Charles BoonePhD, Anne and Max Tanenbaum Chair in Molecular Medicine, Canada Research Chair in Proteomics, Bioinformatics and Functional Genomics

Contact Info

T. (416) 946-7620
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Room 1312

Research Interests

Functional Genomics, Genetic Networks, Systems Biology, Chemical Genomics


  • University of Oregon, Oregon, OR, U.S., Research Fellow at Institute of Molecular Biology, 1989-1993.
  • McGill University, PhD in Biology, 1989.
  • Queen’s University, BSc in Chemistry and Math, 1982.


  • Department of Molecular Genetics, University of Toronto.


Global Mapping of Genetic and Chemical-Genetic Interaction Networks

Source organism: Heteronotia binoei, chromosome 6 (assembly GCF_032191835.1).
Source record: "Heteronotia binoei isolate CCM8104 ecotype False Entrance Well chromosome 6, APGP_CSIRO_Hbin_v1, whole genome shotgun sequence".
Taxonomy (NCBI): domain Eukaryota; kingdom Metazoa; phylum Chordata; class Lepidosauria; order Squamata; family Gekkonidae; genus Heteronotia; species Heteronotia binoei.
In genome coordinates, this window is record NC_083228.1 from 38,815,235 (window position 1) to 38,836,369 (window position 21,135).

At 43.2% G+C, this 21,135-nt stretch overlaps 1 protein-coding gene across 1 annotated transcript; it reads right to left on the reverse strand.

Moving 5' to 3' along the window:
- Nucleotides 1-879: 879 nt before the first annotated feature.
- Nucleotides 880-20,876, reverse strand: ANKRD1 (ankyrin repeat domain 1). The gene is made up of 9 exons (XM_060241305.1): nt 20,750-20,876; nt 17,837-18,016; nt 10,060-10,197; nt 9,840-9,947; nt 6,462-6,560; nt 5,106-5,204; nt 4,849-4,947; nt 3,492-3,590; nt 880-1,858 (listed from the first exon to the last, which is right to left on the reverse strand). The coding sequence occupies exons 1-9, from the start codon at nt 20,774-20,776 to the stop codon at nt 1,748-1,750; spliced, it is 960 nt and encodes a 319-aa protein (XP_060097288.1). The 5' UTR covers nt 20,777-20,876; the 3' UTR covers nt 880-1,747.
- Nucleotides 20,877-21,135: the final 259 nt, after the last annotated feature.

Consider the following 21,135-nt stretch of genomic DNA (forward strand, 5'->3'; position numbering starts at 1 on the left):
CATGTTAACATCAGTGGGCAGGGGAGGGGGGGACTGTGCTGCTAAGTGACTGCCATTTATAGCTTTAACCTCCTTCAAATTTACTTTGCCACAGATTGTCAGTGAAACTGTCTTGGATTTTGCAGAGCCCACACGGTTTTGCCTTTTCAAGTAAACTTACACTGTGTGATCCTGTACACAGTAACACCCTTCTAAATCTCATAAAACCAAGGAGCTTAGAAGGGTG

Yeast, the microorganism underlying beer, bread, and wine, is providing spectacular insights into our general understanding of the biology of eukaryotic cells. Amazingly, the key components of its chromosomes and the function of many yeast genes are highly conserved in humans. While full genome sequences identify all genes within a particular organism, one of the next major challenges researchers are facing is to be able to explain the role of each gene and their functional organization within the cell. There are hundreds of yeast labs around the world and our collective goal is to develop a model a fundamental cell.